Wednesday, July 8, 2009

What is in a Snickerdoodle?

A cookie by any other name would taste as sweet.

This was actually my first time making snickerdoodles. To be completely honest, when my friend told me
that these were his favorite I wasn't quite sure what
kind of cookie a snickerdoodle was. After a short reminder
it brought back memories of those enormously oversized,
squishy cookies that kids could get for free at the vons
bakery counter. So considering I had mixed emotions
(and a very little bit of confusion) surrounding the
creation of a snickerdoodle cookie, I feel this came out
quite well!

According to Lynne Olver snickerdoodles have no clear
origin. They are thought to be more of a modern adaptation
of German sticky buns or spiced cakes through the Pennsylvania
Dutch. The word snicker is probably derived from the German
word Schnecke, which translates to snail. I rather like that...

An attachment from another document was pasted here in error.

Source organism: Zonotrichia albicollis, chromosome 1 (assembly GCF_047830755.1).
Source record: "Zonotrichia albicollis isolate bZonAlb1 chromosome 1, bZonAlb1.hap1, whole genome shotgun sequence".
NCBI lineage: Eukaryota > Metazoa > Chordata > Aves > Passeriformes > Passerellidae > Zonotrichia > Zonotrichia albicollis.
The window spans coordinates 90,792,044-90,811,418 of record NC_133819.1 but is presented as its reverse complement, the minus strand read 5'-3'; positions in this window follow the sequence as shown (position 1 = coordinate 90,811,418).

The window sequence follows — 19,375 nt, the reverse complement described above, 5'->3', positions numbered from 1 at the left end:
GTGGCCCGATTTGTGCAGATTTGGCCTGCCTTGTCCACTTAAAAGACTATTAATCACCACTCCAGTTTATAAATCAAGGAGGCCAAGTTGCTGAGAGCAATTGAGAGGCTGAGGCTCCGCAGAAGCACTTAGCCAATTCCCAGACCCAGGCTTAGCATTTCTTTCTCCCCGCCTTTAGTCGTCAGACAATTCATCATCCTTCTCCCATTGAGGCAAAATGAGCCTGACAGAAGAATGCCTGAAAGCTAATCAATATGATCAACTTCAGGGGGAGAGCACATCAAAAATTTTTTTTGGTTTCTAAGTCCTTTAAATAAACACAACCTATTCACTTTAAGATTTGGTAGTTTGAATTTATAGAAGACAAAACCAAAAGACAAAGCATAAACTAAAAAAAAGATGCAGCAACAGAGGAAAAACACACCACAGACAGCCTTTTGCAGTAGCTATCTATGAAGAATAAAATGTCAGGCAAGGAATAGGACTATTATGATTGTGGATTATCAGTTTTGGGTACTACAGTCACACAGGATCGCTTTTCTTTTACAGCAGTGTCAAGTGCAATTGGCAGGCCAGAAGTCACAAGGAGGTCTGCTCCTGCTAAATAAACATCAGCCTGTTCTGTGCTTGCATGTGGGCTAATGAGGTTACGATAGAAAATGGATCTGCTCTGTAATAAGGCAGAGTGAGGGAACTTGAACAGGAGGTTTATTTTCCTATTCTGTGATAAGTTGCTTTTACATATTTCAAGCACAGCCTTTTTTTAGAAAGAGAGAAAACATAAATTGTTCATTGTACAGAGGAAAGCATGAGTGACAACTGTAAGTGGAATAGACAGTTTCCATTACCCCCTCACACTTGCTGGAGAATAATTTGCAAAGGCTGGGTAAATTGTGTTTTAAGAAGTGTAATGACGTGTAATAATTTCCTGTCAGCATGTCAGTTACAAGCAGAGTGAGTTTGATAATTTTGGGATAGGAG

From what I've learned in making and reading up on these
lovely little guys is that they are characterized by the
soft texture and crackled surface. The dough, similar to
a regular sugar cookie, is rolled in cinnamon and sugar
before baking.

Aside from that, I think I'm all the better for these...
well maybe not my tummy, but the rest of me is better for it.

Snickerdoodle or 'SnailDoodle' Cookies


1 cup of earth balance
1 1/2 cups of raw sugar
[2 tbsp flaxseed meal plus 6 tbsp water until frothy]
2 3/4 cup flour
2 tsp cream of tartar
1 tsp baking soda
1/4 tsp salt

3 tbsp sugar
1 tbsp cinnamon

Cream earth balance, sugar, and flax.
In a separate bowl sift together flour, tartar, soda
and salt. Blend the dry ingredients into the wet mix.
Chill the dough and an ungreased baking sheet for at
least 15 minutes. Mix the extra sugar and cinnamon in
a small bowl. Scoop the dough into rounded teaspoons
and roll in sugar mix. Place on the chilled sheet with
plenty of room, no need to press down because they
will flatten out and spread on their own.
Bake in a preheated oven at 350F for 10 minutes
and remove from the pan immediately after baking.

These are so taste and disappear so quickly I doubt
the name 'snaildoodle' is entirely suiting!

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